Track or Die

“I’m not telling you to run a red light, that’s all on you,” Shardy Nieves says with a conspiratorial smile, as he kicks back on the steps of New York City’s MET Museum.

Text: Alex King
Photos: Andy Donohoe

Kitted out in a black and white riding jersey, black Continuum track bike by his side, he explains how he organises some of the Big Apple’s most highly-respected alleycats. “People need to understand these are illegal races. We don’t do slips, permits or anything. There are no rules, you do what you gotta do.”

Shardy, 37, is a photographer and cycle courier from The Bronx. But he’ll go down in NYC street lure as the founder and driving force behind Track or Die, which holds races, group rides, community events and makes killer merch.

In the days before Instagram, Track or Die began as a visual blog where Shardy would share photographs of his friends out riding. After six years pedalling together, it has blown up and gained a worldwide rep, with a core of riders who compete in alleycats from Barcelona to Bogotá.

If you take the man at his word, “it all happened by accident.” After decades off the bike, Shardy began riding again to help re-build the strength in his left knee after tearing his Anterior Cruciate Ligament. At the time he was working a mind-numbing customer service job. “Every day was the same,” he remembers. “You get dressed, drive to work, sit in a cubicle, then you go home. That’s your day: very boring, very repetitive.”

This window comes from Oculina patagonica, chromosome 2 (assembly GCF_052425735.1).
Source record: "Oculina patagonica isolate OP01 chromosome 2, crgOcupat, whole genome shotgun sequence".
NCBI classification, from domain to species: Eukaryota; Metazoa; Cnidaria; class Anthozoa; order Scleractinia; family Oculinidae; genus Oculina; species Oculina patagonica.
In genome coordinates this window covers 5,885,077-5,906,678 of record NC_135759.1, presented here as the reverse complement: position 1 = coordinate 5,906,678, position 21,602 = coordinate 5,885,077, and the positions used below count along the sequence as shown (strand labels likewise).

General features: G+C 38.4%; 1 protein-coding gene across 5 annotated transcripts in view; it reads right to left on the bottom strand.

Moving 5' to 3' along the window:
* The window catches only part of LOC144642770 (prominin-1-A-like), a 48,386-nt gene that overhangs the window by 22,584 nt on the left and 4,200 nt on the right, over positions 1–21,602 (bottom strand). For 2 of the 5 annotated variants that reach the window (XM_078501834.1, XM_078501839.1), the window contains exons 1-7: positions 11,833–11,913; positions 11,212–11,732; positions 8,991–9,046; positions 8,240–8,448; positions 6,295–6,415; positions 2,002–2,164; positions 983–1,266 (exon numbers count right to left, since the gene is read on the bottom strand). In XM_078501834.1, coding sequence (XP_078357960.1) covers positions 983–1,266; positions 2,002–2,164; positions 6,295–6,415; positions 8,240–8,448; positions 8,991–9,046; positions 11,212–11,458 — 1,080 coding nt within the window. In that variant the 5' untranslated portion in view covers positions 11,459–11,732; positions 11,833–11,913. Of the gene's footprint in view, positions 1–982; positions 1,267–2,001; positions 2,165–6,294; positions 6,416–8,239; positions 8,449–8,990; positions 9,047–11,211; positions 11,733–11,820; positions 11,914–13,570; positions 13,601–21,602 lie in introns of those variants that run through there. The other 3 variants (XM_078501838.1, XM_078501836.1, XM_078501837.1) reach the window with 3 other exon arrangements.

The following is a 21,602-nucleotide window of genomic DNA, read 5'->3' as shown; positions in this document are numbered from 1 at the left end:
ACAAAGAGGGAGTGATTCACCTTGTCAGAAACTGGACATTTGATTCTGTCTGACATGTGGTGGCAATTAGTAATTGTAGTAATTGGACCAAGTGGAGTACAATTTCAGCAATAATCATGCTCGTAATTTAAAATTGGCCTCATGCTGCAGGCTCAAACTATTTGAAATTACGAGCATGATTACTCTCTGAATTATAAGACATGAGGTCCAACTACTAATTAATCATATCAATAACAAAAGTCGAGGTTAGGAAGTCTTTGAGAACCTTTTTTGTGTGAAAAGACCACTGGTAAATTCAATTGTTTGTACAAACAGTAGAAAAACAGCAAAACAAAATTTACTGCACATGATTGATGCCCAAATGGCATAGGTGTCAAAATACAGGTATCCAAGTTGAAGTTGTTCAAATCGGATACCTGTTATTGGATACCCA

The job sapped his soul, but it was a way to make rent while he developed his real passion, hustling on the side as a freelance photographer. Hating that his time was managed by someone else, the final straw came when he wasn’t allowed time off to attend his daughter’s graduation. “I said I’d never work another job where not I wasn’t master of my own time.”

Today, flexibility is what Shardy appreciates most about being a cycle courier. In return for working through winter, he gets the freedom to take time off to represent Track or Die in races around the US and internationally.

As his speed off the line has grown, so too has his knowledge of the city and his lenswork skills. “Riding and photography go hand in hand,” he says. “I always ride with my camera. As a courier, there’s never one day like the next, it’s a constant change of scenery. The buildings and locations we access, this job allows you to see more of the city than anyone else.”

Alleycat racing was invented by couriers in Toronto, Canada at the tail end of the 1980s as a way to let off steam. As they’ve spread worldwide, organisers have remixed the format, but essentially the races simulate a courier’s working day: hit multiple checkpoints around the city in the fastest time. It’s a thrilling mental and physical challenge, where pure speed is no guarantee of victory. If you want to come anywhere near the podium, you’re gonna have to know the city inside-out, dance through traffic, push the margin for error and risk serious injury.